Ouagadougou — 'Refugees are now facing a dead end, stuck between violent extremism and a pandemic.'
When Abdoulaye fled violence in Mali in 2012, he crossed the border to a refugee camp in then-peaceful Burkina Faso. But in March this year his camp came under fire from extremists, leaving the 37-year-old and his family unsure where next to turn.
"I don't think I can go back to Mali, but being here and seeing the situation Burkina Faso is currently facing, I don't know my fate," he said, asking for his surname to be withheld for security reasons.
Attacks by self-defence groups and extremists linked to so-called Islamic State and al-Qaeda have increased dramatically in Burkina Faso, displacing almost 850,000 people - all but 80,000 since the start of 2019 - and leaving two million in need of humanitarian assistance.
The violence has also upended the lives of some 25,000 Malian refugees who, like Abdoulaye, have been depending on the country for security but are now weighing their options following attacks that have emptied their camps and yanked away the little assistance they were receiving.
Since the violence in Abdoulaye's camp, which is called Goudoubo, thousands of residents have returned home to Mali, believing the situation in Burkina Faso to be worse now than the crisis in their own country, while others have moved to safer towns away from the camp.
Residents of a second camp, called Mentao, have also come under attack in recent months from both extremists and Burkina Faso's military, forcing aid agencies to abandon their activities and the majority of the inhabitants to move to safer areas.
Thousands from Mentao have requested to be assisted through a voluntary repatriation programme run by the UN's refugee agency, UNHCR, but coronavirus-related border closures mean the programme has been temporarily suspended.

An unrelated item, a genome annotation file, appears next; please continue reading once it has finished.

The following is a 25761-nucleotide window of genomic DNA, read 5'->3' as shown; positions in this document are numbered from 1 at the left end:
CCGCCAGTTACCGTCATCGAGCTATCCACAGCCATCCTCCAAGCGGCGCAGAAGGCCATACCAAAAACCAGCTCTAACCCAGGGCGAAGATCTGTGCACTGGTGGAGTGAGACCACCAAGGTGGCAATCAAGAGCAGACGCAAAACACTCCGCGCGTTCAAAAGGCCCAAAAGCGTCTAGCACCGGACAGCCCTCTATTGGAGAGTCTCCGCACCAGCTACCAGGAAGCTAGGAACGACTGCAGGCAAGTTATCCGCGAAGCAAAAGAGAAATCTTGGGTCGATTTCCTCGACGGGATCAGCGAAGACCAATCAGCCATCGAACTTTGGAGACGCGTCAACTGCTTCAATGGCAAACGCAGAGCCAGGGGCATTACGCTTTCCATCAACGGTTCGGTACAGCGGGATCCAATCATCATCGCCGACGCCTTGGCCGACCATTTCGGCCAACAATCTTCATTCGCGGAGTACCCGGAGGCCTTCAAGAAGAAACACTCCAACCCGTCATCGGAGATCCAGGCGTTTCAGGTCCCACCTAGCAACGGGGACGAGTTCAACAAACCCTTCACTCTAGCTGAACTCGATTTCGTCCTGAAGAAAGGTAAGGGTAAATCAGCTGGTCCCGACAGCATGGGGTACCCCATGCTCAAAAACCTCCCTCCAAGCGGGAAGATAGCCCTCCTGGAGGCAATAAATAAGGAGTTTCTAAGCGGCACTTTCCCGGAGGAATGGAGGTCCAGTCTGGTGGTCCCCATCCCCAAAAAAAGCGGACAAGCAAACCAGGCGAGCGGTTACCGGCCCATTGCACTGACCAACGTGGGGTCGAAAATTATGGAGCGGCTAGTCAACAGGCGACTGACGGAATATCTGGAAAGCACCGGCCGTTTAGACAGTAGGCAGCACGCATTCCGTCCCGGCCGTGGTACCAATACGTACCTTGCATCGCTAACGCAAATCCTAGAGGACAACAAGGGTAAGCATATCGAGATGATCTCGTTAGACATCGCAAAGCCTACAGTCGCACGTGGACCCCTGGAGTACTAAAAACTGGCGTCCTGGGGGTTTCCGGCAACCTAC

"Refugees are now facing a dead end, stuck between violent extremism and a pandemic," said Florence Kim, a regional spokesperson for the UN's migration agency, IOM.
Malians began fleeing to Burkina Faso in 2012 after Tuareg rebels and Islamist militants capitalised on a military coup in the capital, Bamako, to capture vast swathes of land in the desert north.
A French-led offensive dislodged the jihadists from several towns, but they soon regrouped in Mali's hinterlands, before pushing south and spilling across the border into Burkina Faso - now the epicentre of a regional crisis.
The spiralling internal displacement and vast assistance needs in Burkina Faso have captured the attention of aid agencies, but just 12 percent of the $12.5 million requested by UNHCR to support refugees this year has been received to date.
Many refugees had already left Burkina Faso before the recent camp attacks, as support dwindled. But, until this March, thousands were still living in underfunded sites in northern Burkina Faso, including 9,000 in Goudoubo, in Seno province, and around 6,500 in Mentao, in Soum province.
The vast majority have now left.
In March, men calling themselves "terrorists" entered Abdoulaye's camp, beat his wife, younger brother, and his three children, before binding their hands and stealing their cows, cash, and motorbikes. Camp residents were then told they had five days to evacuate - an order few dared disobey.
Sign up to get our weekly newsletter
Abdoulaye, who said he sometimes wakes up in pools of sweat to the sound in his head of a cocked gun, doesn't know if the men were searching for him specifically or just wanted to rob somebody with money.
But Héni Nsaibia, a Sahel researcher at the conflict monitoring group ACLED, told TNH the attacks point to an evolving strategy by extremist groups seeking to expand their control over rural areas.
"The strategy behind the depopulation of the Goudoubo camp is to transform a contested area into a guerrilla one and should be viewed through the lens of militant expansion," said Nsaibia.